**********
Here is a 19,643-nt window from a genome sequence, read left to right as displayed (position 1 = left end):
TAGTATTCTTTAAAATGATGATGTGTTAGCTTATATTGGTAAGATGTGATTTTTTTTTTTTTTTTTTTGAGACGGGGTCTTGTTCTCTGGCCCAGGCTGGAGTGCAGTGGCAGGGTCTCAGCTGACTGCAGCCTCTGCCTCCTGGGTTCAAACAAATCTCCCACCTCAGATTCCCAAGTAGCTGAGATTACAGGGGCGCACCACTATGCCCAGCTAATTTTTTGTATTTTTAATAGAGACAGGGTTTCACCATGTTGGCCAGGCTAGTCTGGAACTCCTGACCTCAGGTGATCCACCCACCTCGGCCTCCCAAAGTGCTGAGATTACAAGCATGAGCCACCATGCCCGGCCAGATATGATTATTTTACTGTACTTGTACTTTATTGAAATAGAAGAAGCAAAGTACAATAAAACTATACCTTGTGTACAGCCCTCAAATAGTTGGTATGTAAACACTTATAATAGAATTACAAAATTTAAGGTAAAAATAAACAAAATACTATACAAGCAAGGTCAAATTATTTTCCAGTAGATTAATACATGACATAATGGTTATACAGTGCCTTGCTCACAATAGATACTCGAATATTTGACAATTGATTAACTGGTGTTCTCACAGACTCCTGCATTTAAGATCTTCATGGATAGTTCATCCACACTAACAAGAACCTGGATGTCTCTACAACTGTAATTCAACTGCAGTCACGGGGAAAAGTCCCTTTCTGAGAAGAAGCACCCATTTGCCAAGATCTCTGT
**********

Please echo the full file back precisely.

Here is a 19,643-nt window from a genome sequence, read left to right as displayed (position 1 = left end):
TAGTATTCTTTAAAATGATGATGTGTTAGCTTATATTGGTAAGATGTGATTTTTTTTTTTTTTTTTTTGAGACGGGGTCTTGTTCTCTGGCCCAGGCTGGAGTGCAGTGGCAGGGTCTCAGCTGACTGCAGCCTCTGCCTCCTGGGTTCAAACAAATCTCCCACCTCAGATTCCCAAGTAGCTGAGATTACAGGGGCGCACCACTATGCCCAGCTAATTTTTTGTATTTTTAATAGAGACAGGGTTTCACCATGTTGGCCAGGCTAGTCTGGAACTCCTGACCTCAGGTGATCCACCCACCTCGGCCTCCCAAAGTGCTGAGATTACAAGCATGAGCCACCATGCCCGGCCAGATATGATTATTTTACTGTACTTGTACTTTATTGAAATAGAAGAAGCAAAGTACAATAAAACTATACCTTGTGTACAGCCCTCAAATAGTTGGTATGTAAACACTTATAATAGAATTACAAAATTTAAGGTAAAAATAAACAAAATACTATACAAGCAAGGTCAAATTATTTTCCAGTAGATTAATACATGACATAATGGTTATACAGTGCCTTGCTCACAATAGATACTCGAATATTTGACAATTGATTAACTGGTGTTCTCACAGACTCCTGCATTTAAGATCTTCATGGATAGTTCATCCACACTAACAAGAACCTGGATGTCTCTACAACTGTAATTCAACTGCAGTCACGGGGAAAAGTCCCTTTCTGAGAAGAAGCACCCATTTGCCAAGATCTCTGT